Demian Maia isn’t scared anymore. Admittedly, the submission wizard approached his first few fights in the UFC with a single-minded purpose: get the fight to the ground and finish it before his opponent or the referee could stand it back up. Nothing more, nothing less.
“In the first fights, I was so nervous to stand up that when I took the guys down, I was doing everything and spending all my energy to submit them because I was afraid to get the fight stood up,” he said.
Early on, it worked like a charm. Five fights, five wins, five submissions of Ryan Jensen, Ed Herman, Jason MacDonald, Nate Quarry, and Chael Sonnen. As the saying goes, if it ain’t broke, don’t fix it.
Nate Marquardt broke it, knocking Maia out in 21 seconds at UFC 102 in August of 2009. It was the Sao Paulo native’s first pro loss, and while he had been training the rest of his game all along, now he knew that he needed to step it up even more.
“My plan since I started in the UFC was to be champion one day, and I know that to be a champion, you need to develop everything that you can,” he said. “But when I first started in the UFC, I was very raw standup-wise and my game was basically jiu-jitsu. I almost didn’t have any boxing – I had three months of boxing training. But I knew it was something I needed to work on because I knew one day I would need it. So I started at that time and kept growing.”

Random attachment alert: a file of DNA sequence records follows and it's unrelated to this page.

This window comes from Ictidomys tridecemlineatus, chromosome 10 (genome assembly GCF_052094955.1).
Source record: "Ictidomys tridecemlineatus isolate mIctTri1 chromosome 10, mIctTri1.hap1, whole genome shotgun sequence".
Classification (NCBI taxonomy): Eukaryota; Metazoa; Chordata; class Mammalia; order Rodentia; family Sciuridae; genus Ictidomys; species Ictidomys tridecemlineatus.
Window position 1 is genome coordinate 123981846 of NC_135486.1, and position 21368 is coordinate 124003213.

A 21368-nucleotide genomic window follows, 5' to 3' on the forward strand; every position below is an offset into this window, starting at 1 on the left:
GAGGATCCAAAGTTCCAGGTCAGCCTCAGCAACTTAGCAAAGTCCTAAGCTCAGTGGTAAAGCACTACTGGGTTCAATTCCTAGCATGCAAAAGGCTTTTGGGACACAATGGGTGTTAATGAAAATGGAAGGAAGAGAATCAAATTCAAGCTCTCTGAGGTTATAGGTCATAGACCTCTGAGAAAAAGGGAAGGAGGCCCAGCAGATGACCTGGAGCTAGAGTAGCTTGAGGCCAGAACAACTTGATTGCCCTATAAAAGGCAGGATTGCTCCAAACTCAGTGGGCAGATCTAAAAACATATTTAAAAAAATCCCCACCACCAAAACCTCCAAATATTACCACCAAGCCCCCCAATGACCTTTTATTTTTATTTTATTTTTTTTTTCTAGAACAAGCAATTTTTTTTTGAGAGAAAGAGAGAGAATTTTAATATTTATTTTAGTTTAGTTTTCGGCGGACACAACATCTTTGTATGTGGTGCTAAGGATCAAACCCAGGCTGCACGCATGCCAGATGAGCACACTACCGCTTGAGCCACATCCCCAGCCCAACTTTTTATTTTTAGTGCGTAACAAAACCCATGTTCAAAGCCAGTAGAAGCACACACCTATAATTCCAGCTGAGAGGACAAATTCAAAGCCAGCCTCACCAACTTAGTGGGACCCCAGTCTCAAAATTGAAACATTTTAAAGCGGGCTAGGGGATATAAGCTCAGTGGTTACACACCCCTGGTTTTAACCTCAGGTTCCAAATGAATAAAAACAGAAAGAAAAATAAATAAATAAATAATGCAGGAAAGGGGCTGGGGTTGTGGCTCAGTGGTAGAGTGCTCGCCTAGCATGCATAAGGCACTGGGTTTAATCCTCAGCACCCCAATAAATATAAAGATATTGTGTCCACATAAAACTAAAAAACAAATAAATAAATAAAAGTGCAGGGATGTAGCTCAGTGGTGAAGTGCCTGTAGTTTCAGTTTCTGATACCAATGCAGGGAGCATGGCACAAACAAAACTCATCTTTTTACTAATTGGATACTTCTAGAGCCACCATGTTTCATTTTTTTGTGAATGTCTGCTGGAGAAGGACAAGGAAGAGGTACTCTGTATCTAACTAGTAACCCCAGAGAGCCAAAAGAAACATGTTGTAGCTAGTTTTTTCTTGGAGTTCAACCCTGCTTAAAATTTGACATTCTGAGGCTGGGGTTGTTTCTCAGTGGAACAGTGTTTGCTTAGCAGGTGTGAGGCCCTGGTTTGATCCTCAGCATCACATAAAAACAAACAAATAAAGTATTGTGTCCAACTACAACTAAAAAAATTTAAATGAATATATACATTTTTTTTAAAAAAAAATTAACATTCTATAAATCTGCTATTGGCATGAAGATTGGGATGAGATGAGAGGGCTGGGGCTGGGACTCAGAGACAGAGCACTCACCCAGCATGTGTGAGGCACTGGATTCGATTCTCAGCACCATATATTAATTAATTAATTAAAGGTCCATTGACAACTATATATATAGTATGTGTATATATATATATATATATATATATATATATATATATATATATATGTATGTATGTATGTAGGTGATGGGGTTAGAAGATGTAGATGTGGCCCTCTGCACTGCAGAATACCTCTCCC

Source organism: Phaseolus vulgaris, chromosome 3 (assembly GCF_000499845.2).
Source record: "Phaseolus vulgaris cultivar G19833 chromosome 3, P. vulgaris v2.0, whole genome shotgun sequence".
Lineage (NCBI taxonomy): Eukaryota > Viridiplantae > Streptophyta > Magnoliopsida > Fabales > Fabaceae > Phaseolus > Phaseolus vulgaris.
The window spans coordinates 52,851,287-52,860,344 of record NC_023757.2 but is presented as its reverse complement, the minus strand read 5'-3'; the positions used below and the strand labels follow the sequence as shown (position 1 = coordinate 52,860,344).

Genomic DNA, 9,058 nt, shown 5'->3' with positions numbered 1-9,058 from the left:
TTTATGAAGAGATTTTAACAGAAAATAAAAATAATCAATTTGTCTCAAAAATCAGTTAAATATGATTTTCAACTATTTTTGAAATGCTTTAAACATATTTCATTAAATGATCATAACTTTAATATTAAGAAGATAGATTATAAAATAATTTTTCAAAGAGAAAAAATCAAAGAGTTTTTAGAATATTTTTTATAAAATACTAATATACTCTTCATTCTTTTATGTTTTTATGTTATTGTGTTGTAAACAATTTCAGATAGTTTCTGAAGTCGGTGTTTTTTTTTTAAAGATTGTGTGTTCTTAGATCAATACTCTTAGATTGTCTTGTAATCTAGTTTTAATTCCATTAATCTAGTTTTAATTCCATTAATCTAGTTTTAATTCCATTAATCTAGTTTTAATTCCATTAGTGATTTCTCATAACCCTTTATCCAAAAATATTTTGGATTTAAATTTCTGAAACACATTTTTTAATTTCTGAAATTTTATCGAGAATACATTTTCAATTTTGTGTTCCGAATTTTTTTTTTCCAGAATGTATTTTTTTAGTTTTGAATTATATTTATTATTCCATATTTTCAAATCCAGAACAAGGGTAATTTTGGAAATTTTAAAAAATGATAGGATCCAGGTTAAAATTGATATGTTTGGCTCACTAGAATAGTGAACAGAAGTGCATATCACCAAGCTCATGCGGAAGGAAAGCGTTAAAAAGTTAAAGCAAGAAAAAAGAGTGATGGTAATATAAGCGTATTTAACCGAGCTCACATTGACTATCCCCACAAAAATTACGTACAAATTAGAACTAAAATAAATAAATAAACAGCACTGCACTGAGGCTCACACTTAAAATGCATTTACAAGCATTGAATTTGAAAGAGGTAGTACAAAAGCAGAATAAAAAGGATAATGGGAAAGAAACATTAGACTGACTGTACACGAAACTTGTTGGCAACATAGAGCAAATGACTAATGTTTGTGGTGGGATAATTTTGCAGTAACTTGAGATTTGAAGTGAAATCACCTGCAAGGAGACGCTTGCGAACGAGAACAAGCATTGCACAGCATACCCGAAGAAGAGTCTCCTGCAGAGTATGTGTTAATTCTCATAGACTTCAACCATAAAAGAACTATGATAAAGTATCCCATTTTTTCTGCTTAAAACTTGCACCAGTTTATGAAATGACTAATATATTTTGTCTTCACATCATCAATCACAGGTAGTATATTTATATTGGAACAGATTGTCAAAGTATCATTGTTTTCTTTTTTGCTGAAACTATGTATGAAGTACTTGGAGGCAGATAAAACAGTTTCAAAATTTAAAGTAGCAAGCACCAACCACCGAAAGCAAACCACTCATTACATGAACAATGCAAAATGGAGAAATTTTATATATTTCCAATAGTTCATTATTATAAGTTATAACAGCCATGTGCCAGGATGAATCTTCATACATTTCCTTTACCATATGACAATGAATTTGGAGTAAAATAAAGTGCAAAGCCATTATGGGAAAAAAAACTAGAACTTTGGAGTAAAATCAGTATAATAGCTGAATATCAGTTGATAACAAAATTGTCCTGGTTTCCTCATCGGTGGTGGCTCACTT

In his next bout six months later, against Jersey-tough Dan Miller, Maia showed off the early stages of his evolution with a three round unanimous decision win. Fate would intervene next, when an injury to Vitor Belfort opened the door for Maia to step in and challenge countryman Anderson Silva for the middleweight title at UFC 112 in April of 2010.
If he hadn’t learned his standup lessons, it would have been a short night, but instead, Maia went the distance with the pound-for-pound king before losing a unanimous decision. It was far from a memorable bout because of Silva’s controversial showboating antics, but if you do look back at it, refer to Maia’s gutsy charges in the last two rounds as he went far away from his gameplan in an effort to turn the fight around and actually make a fight out of it.
“I think that was the most important fight of my life,” said Maia. “At the beginning, we had a strategy for the fight, me and my coaches. We were just gonna wait for him to come, and then shoot for the double or the single, or clinch for the takedown. But the problem was during the first three rounds, especially in the second round, he was controlling me very well with single jabs and single kicks, not combos. So it was very hard for me because he knows how to use his reach and his distance. But at one point I said my strategy’s not working and I was not able to clinch, so I said ‘okay, if I’m gonna lose, let’s try my best.’”
In terms of his career, it was a game changer.